BOONE, N.C. — Appalachian State University junior Amerity Head, an English major from Forest City, has been named the winner of Appalachian’s Truman Capote Literary Trust Scholarship for Creative Writing in prose for 2019–20. Franklin Bogle of Gastonia, also a junior English major, was recognized as runner-up.
The Truman Capote Literary Trust Scholarship for Creative Writing is an annual award for Appalachian juniors or seniors enrolled full time and majoring in English with a concentration in creative writing. The competition alternates annually between the genres of prose (fiction, creative nonfiction, playwriting and screenwriting) and poetry.
Head was awarded the $3,489 scholarship for her stories “Tomorrow” and “Asher.”
“This is the work of a smart and talented writer, and I look forward to finding her work in bookstores in years to come,” said novelist Abigail DeWitt, this year’s judge of the competition. DeWitt is a former professor in Appalachian’s Department of English.
DeWitt provided summaries of the winning pieces:
“In the heartbreaking story, ‘Tomorrow,’ two young women in a residential treatment center plot revenge against a third — sacrificing a fourth, much younger, girl in the process.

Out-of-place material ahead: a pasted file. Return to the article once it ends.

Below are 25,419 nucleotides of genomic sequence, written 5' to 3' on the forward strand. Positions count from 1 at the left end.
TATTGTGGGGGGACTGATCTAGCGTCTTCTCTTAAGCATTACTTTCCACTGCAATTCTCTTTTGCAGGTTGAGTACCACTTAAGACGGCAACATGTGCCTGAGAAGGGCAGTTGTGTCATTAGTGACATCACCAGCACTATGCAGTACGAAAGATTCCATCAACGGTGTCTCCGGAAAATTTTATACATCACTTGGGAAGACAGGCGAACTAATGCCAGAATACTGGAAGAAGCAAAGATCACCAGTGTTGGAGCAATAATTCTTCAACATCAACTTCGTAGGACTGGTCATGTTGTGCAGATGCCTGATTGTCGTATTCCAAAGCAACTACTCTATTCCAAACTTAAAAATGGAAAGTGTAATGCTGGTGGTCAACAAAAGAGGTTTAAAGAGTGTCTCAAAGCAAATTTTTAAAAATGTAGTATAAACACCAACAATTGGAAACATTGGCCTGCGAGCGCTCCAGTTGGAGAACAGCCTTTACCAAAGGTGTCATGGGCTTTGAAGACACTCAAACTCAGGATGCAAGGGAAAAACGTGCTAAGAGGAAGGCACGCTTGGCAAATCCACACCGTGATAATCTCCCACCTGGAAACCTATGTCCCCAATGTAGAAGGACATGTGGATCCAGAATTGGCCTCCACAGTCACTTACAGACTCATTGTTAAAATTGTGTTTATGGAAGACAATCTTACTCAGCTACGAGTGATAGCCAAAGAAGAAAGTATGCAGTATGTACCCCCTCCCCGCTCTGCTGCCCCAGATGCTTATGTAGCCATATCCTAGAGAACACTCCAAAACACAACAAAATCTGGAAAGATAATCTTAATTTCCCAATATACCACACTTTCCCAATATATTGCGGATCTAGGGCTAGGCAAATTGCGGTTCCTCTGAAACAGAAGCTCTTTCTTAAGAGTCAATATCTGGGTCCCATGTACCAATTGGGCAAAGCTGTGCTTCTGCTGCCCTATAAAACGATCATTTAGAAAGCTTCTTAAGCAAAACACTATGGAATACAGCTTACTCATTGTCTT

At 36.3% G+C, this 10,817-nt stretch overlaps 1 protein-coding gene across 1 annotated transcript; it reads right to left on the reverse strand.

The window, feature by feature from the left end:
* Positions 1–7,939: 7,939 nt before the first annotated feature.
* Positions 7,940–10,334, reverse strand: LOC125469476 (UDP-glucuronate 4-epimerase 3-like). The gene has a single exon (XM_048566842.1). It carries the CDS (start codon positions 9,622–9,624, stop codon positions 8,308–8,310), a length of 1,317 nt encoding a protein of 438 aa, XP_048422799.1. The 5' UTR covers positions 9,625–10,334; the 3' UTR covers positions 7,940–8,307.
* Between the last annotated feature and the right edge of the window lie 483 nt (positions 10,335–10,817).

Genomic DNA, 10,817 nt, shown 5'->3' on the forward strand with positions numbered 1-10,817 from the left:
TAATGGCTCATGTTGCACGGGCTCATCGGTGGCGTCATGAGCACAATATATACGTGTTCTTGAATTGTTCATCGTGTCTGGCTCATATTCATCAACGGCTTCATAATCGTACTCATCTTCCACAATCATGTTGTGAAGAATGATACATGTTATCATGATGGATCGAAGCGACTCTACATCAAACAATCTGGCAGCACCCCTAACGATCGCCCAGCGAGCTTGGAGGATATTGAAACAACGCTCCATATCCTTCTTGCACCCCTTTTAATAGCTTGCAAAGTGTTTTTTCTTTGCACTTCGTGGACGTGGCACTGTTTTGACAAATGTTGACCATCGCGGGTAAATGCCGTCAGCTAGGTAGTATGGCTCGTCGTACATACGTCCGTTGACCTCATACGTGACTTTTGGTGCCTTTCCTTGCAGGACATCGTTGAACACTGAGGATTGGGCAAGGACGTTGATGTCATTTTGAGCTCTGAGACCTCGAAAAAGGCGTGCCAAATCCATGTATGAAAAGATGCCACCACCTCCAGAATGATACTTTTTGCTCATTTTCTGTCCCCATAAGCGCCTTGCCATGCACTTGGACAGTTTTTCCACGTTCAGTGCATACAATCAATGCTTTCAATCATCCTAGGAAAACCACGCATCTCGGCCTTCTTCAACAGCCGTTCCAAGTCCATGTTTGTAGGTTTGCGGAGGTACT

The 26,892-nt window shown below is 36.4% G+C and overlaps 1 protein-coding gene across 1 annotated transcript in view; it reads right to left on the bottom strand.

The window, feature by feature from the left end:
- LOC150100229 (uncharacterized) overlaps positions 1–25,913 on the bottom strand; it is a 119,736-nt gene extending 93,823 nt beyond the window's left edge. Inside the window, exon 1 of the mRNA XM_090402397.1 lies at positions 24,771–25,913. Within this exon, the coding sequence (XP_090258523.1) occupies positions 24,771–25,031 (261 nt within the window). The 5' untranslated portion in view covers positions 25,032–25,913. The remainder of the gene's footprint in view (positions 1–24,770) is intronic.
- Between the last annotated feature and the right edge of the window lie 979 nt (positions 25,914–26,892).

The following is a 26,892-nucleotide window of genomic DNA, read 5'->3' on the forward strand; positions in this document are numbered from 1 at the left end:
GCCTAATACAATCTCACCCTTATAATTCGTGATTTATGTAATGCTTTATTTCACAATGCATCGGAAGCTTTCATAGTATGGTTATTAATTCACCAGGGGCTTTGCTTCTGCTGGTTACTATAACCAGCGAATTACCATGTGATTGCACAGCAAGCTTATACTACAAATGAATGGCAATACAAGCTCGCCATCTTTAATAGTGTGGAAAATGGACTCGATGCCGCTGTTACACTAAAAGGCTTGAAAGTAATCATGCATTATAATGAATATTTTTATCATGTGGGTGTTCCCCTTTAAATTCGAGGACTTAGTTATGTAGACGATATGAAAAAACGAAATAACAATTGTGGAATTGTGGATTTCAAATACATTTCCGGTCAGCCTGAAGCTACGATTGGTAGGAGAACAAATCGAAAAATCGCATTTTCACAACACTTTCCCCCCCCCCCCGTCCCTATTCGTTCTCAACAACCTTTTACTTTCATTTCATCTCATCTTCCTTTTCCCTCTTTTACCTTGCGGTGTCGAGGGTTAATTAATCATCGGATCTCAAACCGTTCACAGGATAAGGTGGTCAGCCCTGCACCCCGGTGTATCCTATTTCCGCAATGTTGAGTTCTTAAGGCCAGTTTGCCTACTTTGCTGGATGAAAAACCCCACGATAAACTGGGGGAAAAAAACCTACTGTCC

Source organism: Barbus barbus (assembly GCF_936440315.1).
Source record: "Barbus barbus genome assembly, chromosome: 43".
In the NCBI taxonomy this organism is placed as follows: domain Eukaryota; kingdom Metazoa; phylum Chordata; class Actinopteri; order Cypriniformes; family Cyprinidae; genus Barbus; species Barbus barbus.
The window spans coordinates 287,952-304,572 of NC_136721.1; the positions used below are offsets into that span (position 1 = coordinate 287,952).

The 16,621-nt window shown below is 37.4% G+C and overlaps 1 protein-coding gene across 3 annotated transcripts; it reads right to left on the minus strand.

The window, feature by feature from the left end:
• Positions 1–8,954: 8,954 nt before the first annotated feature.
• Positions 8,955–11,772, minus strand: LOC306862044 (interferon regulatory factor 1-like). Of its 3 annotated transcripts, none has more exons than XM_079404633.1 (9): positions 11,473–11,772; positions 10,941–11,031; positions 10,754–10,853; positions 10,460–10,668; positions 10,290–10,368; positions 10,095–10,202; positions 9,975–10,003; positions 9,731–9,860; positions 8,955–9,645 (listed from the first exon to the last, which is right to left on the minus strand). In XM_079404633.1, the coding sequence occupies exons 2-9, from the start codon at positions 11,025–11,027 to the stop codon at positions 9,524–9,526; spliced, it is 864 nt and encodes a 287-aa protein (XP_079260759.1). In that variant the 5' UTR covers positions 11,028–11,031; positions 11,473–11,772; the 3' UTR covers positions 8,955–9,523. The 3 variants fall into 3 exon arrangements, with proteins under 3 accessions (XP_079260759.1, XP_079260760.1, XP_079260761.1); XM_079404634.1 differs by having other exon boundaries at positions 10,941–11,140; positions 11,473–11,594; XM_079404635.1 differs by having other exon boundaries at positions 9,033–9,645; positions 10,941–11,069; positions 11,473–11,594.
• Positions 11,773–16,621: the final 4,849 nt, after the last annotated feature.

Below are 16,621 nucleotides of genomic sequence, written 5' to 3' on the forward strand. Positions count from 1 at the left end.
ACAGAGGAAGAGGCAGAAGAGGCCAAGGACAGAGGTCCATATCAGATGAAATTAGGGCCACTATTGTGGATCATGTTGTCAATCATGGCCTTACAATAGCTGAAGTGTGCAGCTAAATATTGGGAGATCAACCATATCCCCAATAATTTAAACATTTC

“The descriptions of the patients’ mental illnesses are vivid, precise and restrained, allowing the reader to believe fully in each of the characters. Most impressive of all, however, is the author’s ability to make us empathize — even sympathize — with the narrator as she knowingly endangers the younger girl.
“‘Tomorrow’ is a powerful portrait of people trapped both by illness and by the institution that purports to help them; a lesser writer might focus only on the bleakness of the events, but in this author’s hands, the story becomes one of great shading and depth.
“Equally compassionate and moving, ‘Asher’ is the story of three boyhood friends, one of whom will die as a result of his widowed father’s grief-stricken involvement in a religious cult. Here, too, we see characters who are powerless against the adults charged with helping them, and we witness the devastating impact of survivor’s guilt on the narrator.